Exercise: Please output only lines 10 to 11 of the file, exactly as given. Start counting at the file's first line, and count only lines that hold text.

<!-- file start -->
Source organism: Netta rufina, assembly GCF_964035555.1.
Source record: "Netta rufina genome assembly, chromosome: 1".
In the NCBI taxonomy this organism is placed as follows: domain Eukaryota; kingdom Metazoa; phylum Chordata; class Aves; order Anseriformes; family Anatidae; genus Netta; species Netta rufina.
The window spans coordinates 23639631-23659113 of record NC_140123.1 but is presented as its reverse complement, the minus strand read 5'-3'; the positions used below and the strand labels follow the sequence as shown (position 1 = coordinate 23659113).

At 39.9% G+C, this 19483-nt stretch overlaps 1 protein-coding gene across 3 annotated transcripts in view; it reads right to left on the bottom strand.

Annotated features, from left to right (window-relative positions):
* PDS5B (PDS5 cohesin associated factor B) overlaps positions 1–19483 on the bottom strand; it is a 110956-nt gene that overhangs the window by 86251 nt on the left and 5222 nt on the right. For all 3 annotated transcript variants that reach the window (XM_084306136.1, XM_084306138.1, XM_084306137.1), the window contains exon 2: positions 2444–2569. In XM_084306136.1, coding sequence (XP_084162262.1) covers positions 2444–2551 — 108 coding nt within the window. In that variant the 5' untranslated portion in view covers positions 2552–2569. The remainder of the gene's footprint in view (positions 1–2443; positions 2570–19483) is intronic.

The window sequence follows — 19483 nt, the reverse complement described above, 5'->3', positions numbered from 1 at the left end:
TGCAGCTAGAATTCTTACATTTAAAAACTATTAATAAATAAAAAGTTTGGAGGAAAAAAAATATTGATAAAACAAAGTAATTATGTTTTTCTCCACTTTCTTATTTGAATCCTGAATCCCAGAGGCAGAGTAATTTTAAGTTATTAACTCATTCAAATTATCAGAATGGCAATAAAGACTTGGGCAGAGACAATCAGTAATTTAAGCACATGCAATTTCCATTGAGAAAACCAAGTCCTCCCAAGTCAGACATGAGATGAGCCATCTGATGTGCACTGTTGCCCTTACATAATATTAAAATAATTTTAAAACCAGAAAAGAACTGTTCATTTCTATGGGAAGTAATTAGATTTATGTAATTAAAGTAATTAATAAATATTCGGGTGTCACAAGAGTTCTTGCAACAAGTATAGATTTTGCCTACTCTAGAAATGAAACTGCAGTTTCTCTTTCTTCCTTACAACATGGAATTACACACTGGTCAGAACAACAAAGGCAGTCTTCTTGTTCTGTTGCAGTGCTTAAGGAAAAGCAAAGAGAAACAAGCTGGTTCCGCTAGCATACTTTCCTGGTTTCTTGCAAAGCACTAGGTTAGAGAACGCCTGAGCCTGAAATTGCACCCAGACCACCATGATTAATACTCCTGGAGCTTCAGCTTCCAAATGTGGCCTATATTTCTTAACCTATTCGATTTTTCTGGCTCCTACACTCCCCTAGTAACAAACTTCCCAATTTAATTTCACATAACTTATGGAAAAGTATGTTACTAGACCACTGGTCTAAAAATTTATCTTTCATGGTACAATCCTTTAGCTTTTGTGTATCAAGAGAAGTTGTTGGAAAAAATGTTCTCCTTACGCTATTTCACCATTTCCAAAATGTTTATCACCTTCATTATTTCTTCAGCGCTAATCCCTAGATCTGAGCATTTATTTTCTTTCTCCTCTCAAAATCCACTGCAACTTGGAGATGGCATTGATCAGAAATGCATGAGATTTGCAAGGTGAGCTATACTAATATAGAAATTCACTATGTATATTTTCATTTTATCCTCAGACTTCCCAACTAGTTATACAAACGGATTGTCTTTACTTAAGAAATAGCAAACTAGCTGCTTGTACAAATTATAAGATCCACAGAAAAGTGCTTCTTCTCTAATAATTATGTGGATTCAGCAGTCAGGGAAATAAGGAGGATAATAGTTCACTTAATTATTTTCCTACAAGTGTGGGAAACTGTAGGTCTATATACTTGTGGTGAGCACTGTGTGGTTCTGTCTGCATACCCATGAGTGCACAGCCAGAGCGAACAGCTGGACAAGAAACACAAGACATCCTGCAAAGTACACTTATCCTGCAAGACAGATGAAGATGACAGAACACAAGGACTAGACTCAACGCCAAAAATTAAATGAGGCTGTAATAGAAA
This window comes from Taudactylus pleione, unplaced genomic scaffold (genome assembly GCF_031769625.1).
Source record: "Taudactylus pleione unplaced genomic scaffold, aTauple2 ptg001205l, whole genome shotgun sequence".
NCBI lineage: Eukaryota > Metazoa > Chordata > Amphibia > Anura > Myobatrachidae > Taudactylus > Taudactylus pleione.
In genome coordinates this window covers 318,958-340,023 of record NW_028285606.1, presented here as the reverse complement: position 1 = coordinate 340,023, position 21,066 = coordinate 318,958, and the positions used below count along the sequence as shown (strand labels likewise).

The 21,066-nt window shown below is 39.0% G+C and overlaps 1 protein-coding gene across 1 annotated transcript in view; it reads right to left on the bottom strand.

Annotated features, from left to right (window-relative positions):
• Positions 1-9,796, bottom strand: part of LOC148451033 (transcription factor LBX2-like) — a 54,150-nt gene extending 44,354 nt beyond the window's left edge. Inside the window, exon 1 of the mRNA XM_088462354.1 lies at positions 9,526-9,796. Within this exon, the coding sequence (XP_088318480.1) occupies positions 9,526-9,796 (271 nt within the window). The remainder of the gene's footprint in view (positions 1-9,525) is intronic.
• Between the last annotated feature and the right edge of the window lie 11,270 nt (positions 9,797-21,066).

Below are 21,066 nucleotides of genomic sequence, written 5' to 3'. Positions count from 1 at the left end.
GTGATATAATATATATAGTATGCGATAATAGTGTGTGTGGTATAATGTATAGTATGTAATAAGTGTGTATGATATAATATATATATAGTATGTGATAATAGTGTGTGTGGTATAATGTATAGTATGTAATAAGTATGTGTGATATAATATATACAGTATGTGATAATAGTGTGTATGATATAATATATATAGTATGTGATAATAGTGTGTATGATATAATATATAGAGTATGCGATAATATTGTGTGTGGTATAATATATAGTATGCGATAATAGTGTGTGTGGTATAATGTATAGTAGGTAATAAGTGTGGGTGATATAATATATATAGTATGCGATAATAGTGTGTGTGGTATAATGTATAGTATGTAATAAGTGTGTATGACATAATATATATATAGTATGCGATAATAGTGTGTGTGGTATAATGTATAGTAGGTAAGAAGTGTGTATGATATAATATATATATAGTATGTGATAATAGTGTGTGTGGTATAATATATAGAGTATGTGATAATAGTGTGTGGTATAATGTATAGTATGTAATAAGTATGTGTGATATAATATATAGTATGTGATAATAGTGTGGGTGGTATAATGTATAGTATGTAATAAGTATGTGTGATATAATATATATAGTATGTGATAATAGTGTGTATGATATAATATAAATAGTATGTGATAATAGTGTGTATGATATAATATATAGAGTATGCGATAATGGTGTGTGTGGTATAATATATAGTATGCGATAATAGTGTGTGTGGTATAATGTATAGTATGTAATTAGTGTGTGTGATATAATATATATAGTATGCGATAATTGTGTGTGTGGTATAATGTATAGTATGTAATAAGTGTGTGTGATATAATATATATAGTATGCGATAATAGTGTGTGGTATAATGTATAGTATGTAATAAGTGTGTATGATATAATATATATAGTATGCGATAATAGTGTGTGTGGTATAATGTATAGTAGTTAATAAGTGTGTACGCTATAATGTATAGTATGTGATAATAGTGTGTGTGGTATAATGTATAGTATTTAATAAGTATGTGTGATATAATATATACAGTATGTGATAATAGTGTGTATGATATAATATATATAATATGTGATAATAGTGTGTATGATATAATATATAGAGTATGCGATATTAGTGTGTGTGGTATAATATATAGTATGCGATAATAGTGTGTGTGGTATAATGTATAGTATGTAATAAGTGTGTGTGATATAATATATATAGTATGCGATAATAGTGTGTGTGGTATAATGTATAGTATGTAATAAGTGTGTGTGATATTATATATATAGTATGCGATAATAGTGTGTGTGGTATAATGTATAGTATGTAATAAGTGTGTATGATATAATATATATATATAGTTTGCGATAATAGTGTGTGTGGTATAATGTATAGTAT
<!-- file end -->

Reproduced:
This window comes from Taudactylus pleione, unplaced genomic scaffold (genome assembly GCF_031769625.1).
Source record: "Taudactylus pleione unplaced genomic scaffold, aTauple2 ptg001205l, whole genome shotgun sequence".